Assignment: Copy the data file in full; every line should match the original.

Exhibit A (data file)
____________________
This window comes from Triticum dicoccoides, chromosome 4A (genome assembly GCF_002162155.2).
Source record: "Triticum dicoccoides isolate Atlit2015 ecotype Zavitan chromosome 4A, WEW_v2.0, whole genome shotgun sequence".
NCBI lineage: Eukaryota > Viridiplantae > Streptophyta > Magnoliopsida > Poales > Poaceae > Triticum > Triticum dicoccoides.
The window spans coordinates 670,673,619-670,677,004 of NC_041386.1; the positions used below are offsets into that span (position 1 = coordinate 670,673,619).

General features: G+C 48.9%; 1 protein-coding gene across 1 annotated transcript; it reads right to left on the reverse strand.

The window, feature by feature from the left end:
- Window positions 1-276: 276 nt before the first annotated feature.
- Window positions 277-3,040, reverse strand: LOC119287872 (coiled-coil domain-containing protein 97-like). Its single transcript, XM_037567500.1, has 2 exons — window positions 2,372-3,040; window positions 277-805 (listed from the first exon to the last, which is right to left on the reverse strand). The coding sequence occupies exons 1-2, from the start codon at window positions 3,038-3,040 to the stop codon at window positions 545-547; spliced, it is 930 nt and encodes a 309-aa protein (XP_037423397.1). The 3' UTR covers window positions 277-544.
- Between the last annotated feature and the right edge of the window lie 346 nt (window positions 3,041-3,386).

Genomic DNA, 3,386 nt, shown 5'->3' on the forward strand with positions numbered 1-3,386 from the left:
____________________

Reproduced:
This window comes from Triticum dicoccoides, chromosome 4A (genome assembly GCF_002162155.2).
Source record: "Triticum dicoccoides isolate Atlit2015 ecotype Zavitan chromosome 4A, WEW_v2.0, whole genome shotgun sequence".
NCBI lineage: Eukaryota > Viridiplantae > Streptophyta > Magnoliopsida > Poales > Poaceae > Triticum > Triticum dicoccoides.
The window spans coordinates 670,673,619-670,677,004 of NC_041386.1; the positions used below are offsets into that span (position 1 = coordinate 670,673,619).

General features: G+C 48.9%; 1 protein-coding gene across 1 annotated transcript; it reads right to left on the reverse strand.

The window, feature by feature from the left end:
- Window positions 1-276: 276 nt before the first annotated feature.
- Window positions 277-3,040, reverse strand: LOC119287872 (coiled-coil domain-containing protein 97-like). Its single transcript, XM_037567500.1, has 2 exons — window positions 2,372-3,040; window positions 277-805 (listed from the first exon to the last, which is right to left on the reverse strand). The coding sequence occupies exons 1-2, from the start codon at window positions 3,038-3,040 to the stop codon at window positions 545-547; spliced, it is 930 nt and encodes a 309-aa protein (XP_037423397.1). The 3' UTR covers window positions 277-544.
- Between the last annotated feature and the right edge of the window lie 346 nt (window positions 3,041-3,386).

Genomic DNA, 3,386 nt, shown 5'->3' on the forward strand with positions numbered 1-3,386 from the left: